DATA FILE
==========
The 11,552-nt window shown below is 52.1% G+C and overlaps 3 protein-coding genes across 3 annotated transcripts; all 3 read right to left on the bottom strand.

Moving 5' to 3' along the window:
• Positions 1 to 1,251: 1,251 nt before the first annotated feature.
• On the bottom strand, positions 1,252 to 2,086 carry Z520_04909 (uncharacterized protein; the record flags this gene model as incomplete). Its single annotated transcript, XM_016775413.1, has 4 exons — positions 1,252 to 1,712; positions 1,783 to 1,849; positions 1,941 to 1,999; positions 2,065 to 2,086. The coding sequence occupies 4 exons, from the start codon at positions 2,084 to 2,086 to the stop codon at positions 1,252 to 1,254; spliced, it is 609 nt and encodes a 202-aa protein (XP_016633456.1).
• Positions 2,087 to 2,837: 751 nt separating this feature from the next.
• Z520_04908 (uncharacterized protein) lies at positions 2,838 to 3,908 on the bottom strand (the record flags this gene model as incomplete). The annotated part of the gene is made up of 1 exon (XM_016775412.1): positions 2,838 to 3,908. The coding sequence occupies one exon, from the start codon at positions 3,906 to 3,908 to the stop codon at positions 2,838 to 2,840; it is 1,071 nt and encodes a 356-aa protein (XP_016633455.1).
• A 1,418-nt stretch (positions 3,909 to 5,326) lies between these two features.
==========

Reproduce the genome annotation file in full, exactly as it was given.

The 11,552-nt window shown below is 52.1% G+C and overlaps 3 protein-coding genes across 3 annotated transcripts; all 3 read right to left on the bottom strand.

Moving 5' to 3' along the window:
• Positions 1 to 1,251: 1,251 nt before the first annotated feature.
• On the bottom strand, positions 1,252 to 2,086 carry Z520_04909 (uncharacterized protein; the record flags this gene model as incomplete). Its single annotated transcript, XM_016775413.1, has 4 exons — positions 1,252 to 1,712; positions 1,783 to 1,849; positions 1,941 to 1,999; positions 2,065 to 2,086. The coding sequence occupies 4 exons, from the start codon at positions 2,084 to 2,086 to the stop codon at positions 1,252 to 1,254; spliced, it is 609 nt and encodes a 202-aa protein (XP_016633456.1).
• Positions 2,087 to 2,837: 751 nt separating this feature from the next.
• Z520_04908 (uncharacterized protein) lies at positions 2,838 to 3,908 on the bottom strand (the record flags this gene model as incomplete). The annotated part of the gene is made up of 1 exon (XM_016775412.1): positions 2,838 to 3,908. The coding sequence occupies one exon, from the start codon at positions 3,906 to 3,908 to the stop codon at positions 2,838 to 2,840; it is 1,071 nt and encodes a 356-aa protein (XP_016633455.1).
• A 1,418-nt stretch (positions 3,909 to 5,326) lies between these two features.